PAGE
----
New Music Playlist: August 2019

NM Playlist August 2019
Top row left to right: Skux, Sleater-Kinney, Clairo, Lunch Duchess, Field Mouse; bottom row: Big Thief, Queen of Jeans, Jay Som, Frankie Cosmos, Lydia Liza

This August, a number of star-studded names returned from hiatus to release new music: Missy Elliott surprised us all with her first album in 14 years, and Sleater-Kinney teamed up with St. Vincent to release their first album since 2015 (despite drummer Janet Weiss’ announcement that she is leaving the band). August also gave us new Lana del Rey and spectacular debuts from Clairo, Lunch Duchess, and more.

An album that I have not been able to put down this month is Jay Som’s Anak Ko. The album is her third LP, and easily her best. Jay Som’s Melina Duterte’s prowess as a songwriter, multi-instrumentalist, and producer has always impressed me — she played all of the instruments on her first two albums and produced them herself. On Anak Ko, Duterte’s production creates breezy soundscapes that somehow manage to blend a Phil Collins-esque drum fill and key modulation into one song, and still make it sound effortless.

Philly indie rockers Queen of Jeans released the stellar sophomore album, If you’re not afraid, I’m not afraid. Each song is like a punch to the heart, packed with honest lyrics about accepting loss and becoming stronger because of it. You hear me talk with band members Miriam Devora and Mattie Glass over at the Pass The Mic Podcast.

This month on the podcast, I also chatted with Lunch Duchess’ Katharine Seggerman about writing upbeat and catchy songs that tackle serious topics for Lunch Duchess’ debut album, Crying for Fun.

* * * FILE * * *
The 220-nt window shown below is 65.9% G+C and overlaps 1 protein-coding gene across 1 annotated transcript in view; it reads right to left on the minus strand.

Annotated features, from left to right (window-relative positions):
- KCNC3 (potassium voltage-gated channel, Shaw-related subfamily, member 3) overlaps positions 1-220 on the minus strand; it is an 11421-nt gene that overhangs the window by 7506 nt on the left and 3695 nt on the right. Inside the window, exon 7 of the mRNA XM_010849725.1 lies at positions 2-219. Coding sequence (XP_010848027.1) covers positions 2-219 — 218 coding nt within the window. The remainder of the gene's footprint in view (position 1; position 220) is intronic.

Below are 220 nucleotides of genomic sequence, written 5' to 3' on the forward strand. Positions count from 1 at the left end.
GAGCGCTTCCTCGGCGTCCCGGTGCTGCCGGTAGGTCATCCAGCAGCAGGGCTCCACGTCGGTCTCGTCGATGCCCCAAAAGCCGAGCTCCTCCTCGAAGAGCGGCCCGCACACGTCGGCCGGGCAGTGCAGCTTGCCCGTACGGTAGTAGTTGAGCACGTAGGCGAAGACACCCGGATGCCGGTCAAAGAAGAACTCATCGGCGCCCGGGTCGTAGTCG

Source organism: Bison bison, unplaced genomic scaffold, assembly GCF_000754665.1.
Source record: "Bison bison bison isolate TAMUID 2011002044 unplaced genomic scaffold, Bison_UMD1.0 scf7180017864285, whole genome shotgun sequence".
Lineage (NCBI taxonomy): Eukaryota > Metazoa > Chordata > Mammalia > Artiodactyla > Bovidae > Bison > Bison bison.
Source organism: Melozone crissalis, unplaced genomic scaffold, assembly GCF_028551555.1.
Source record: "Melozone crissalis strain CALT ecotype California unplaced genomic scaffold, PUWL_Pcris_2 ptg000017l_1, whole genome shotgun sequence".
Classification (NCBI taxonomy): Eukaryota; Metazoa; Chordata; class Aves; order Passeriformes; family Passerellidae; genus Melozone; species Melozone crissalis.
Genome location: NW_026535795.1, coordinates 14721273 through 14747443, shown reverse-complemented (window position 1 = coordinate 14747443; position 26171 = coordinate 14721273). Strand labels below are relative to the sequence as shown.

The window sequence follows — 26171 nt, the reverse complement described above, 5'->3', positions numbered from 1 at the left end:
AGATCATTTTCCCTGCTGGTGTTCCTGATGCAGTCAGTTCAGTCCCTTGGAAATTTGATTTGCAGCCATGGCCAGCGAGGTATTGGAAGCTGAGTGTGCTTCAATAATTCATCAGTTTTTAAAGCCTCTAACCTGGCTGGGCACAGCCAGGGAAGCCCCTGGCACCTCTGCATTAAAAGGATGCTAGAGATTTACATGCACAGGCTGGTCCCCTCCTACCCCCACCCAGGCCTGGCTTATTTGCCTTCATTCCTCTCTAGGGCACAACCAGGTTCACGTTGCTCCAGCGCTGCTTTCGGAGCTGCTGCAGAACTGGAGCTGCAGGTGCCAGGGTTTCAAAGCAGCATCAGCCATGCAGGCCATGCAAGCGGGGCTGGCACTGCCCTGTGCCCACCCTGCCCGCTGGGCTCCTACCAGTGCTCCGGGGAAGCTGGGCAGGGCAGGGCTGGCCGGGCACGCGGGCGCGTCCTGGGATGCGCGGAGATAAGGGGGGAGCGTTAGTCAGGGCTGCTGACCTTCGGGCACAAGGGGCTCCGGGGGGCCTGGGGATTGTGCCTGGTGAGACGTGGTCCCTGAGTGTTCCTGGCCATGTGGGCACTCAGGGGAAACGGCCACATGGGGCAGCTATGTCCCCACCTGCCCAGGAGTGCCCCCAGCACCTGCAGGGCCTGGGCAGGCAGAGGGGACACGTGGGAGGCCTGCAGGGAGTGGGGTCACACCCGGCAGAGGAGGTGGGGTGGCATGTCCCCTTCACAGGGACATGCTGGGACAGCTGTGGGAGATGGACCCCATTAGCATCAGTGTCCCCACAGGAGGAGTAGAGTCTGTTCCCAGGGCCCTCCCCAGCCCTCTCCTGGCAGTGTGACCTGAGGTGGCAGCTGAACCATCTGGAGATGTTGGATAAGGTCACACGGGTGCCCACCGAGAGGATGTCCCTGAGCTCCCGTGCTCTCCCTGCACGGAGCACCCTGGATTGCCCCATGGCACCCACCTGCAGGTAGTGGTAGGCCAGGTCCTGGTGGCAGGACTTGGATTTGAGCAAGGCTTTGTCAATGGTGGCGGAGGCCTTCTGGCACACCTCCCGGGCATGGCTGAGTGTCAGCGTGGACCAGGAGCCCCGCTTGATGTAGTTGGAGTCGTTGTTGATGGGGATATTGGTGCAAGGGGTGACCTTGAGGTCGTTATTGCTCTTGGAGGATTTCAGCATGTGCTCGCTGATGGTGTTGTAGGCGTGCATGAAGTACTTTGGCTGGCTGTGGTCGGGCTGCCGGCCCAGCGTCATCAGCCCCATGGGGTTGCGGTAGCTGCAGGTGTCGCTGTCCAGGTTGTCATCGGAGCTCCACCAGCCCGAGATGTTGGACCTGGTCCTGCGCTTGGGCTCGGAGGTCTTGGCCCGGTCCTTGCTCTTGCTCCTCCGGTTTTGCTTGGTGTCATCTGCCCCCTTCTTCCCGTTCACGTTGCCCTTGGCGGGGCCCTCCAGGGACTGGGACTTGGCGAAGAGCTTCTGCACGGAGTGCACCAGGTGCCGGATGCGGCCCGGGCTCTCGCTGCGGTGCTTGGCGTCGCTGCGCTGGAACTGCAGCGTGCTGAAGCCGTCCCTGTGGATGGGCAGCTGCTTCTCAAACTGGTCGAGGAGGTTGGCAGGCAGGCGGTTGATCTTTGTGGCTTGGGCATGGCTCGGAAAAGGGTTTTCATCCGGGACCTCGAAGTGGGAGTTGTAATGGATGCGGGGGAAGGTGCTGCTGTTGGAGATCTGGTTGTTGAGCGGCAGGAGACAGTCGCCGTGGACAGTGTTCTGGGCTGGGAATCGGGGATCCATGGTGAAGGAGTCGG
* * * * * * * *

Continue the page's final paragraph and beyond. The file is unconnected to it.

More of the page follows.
Minneapolis singer-songwriter Lydia Liza released two new singles this month: “Josephine,” and “Crow on a Branch,” which is a collaboration with the former Motion City Soundtrack frontman Justin Courtney Pierre. The two songs present startlingly different moods that show just how versatile Liza can be. “Crow on a Branch” pulses with electric guitar fuzz, while the subtle string section in “Josephine” swells softly and directs all attention to Liza’s masterful and emotionally articulate vocal inflections.

Check out the playlist below to hear the rest of my monthly picks like the Rostam-produced debut album from Clairo, New Zealand artist Skux’s ode to cooties, and more.

Leave a Reply

Fill in your details below or click an icon to log in: Logo

You are commenting using your account. Log Out /  Change )

Twitter picture

You are commenting using your Twitter account. Log Out /  Change )

Facebook photo

You are commenting using your Facebook account. Log Out /  Change )

Connecting to %s